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    Israel to Approve New Stability Clause May 22



The new version to the stability clause to harm gas producers

by: Ya'acov Zalel

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Natural Gas & LNG News, Tax Legislation, Regulation, East Med, Israel

Israel to Approve New Stability Clause May 22

The Israeli government is expected to approve May 22 a resolution to the stability clause, a crucial article to the natural gas regulatory framework, that the High Court of Justice struck down at the end of March. The regulatory gas framework should govern the Israeli natural gas industry. The disqualification of the stability clause has plunged the Israeli natural gas industry into yet another crisis.

According to the resolution draft, the article's title will be changed from "stable regulatory environment" to "existence of regulatory environment that encourages investments." Under this title, there are changes that should placate the High Court of Justice but weaken the legal position of the energy companies.

According to the draft clause, neither the government nor the parliament would be barred from changing laws and regulations governing the gas industry. In the original framework, it was proposed that the authorities would not be allowed to change regulations, including taxation and export quotas, for up to 15 years.

Another setback to the gas producers is that the government will not block proposed legislation that could harm the industry. Instead, and in case of a regulatory change that might affect profitability, the regulators will review the new conditions within five months and decide on a compensation package if it will be justified by other factors in comparison to the situation in similar projects in OECD member states.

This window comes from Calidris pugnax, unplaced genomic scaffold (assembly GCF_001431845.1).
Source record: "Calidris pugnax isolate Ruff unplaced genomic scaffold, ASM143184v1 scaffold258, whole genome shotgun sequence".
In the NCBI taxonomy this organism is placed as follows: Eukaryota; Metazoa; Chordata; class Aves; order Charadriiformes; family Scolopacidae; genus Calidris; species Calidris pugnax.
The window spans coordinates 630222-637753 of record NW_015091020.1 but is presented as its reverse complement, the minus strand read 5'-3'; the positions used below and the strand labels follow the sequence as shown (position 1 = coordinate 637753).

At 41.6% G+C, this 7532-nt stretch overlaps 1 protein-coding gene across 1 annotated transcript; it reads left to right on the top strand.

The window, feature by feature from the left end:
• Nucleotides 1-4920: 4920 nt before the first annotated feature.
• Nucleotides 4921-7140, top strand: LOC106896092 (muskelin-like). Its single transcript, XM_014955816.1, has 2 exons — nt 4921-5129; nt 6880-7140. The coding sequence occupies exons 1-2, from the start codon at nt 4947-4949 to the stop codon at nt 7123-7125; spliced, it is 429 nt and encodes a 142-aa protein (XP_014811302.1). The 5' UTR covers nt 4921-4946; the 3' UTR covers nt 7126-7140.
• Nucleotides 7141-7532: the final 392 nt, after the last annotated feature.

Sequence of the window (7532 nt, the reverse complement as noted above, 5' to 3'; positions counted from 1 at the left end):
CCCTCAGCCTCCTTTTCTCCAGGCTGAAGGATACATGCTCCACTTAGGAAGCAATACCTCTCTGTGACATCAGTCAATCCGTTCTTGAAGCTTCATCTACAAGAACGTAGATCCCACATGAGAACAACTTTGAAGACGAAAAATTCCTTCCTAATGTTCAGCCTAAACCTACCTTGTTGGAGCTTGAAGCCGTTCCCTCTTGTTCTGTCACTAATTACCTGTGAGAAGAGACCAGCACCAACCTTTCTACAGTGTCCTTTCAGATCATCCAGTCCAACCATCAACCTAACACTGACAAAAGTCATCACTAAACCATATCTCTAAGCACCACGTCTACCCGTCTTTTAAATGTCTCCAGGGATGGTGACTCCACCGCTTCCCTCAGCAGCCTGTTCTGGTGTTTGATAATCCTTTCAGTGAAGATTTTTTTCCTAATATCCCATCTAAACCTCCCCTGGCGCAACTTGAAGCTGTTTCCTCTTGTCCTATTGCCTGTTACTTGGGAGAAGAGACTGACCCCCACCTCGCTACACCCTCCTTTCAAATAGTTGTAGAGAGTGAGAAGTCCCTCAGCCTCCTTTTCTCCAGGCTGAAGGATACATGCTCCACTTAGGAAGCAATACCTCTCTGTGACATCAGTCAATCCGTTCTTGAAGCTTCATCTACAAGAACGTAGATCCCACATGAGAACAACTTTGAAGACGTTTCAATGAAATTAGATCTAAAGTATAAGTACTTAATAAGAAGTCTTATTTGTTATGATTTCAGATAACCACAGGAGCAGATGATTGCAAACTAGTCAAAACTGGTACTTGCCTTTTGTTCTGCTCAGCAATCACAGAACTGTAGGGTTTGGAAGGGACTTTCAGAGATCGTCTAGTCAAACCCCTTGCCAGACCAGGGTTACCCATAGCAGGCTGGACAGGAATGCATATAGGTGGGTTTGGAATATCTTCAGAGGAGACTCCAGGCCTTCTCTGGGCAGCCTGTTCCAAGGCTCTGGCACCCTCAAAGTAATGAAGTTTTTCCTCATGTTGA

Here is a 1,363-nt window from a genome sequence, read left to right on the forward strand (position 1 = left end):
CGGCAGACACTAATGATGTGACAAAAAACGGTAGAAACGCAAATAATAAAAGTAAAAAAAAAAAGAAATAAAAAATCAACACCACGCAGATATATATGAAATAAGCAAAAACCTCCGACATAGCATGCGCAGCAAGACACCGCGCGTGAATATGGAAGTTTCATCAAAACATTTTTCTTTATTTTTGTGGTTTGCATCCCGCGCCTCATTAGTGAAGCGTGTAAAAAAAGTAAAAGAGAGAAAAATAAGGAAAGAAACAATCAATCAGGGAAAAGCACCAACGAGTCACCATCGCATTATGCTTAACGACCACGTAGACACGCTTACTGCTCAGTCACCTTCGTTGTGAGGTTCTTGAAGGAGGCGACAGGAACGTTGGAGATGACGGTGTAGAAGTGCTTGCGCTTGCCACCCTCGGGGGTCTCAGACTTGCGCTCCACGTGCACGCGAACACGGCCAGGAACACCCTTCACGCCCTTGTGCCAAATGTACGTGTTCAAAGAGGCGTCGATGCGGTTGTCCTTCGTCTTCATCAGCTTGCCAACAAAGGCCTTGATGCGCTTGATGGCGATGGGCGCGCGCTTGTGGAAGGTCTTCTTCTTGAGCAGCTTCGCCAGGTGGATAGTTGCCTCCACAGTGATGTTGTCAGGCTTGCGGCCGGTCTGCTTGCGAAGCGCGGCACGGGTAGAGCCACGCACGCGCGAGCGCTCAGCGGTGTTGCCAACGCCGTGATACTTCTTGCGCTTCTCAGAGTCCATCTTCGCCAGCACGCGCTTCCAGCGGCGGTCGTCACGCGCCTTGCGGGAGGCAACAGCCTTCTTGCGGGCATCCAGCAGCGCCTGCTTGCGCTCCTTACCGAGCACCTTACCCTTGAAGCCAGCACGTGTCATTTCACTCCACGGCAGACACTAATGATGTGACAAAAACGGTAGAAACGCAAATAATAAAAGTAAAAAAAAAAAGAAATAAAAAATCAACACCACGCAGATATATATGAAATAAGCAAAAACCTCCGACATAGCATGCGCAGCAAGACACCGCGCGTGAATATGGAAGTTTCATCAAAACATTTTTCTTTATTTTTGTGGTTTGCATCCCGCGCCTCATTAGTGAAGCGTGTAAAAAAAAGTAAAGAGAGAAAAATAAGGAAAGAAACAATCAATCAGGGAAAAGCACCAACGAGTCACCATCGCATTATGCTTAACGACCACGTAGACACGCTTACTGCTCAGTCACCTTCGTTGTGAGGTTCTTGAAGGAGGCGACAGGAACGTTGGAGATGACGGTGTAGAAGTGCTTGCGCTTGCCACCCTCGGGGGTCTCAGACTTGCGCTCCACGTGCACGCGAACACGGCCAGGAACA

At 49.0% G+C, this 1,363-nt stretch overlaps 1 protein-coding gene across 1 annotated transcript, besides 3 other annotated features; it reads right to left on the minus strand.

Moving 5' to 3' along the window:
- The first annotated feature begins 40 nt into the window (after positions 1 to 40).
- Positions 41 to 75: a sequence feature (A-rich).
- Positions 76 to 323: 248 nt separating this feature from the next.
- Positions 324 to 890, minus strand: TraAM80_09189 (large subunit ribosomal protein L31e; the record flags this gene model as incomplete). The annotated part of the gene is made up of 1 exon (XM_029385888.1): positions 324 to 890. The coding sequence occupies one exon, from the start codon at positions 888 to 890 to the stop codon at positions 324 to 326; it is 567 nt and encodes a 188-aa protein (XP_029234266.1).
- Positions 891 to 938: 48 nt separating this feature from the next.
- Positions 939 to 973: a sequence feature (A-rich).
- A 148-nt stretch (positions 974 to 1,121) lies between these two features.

The new article was formulated during a few meetings between regulators and the energy companies. Noble Energy said that its representatives did take part in consultations with government officials but said in a press release it has not given up on any of its legal rights and it will continue to work together with the government in order to bring the gas from Leviathan to the Israeli market as early as possible. Delek did not respond to NGE's question.

Yuval Steinitz, the energy minister, said in press release that following intense work a new article was formulated in accordance with the court's principles. He expressed the hope that now the development of Leviathan would be continued and a new round of tenders for oil and gas exploration in Israel's territorial waters will be held soon.


Ya'acov Zalel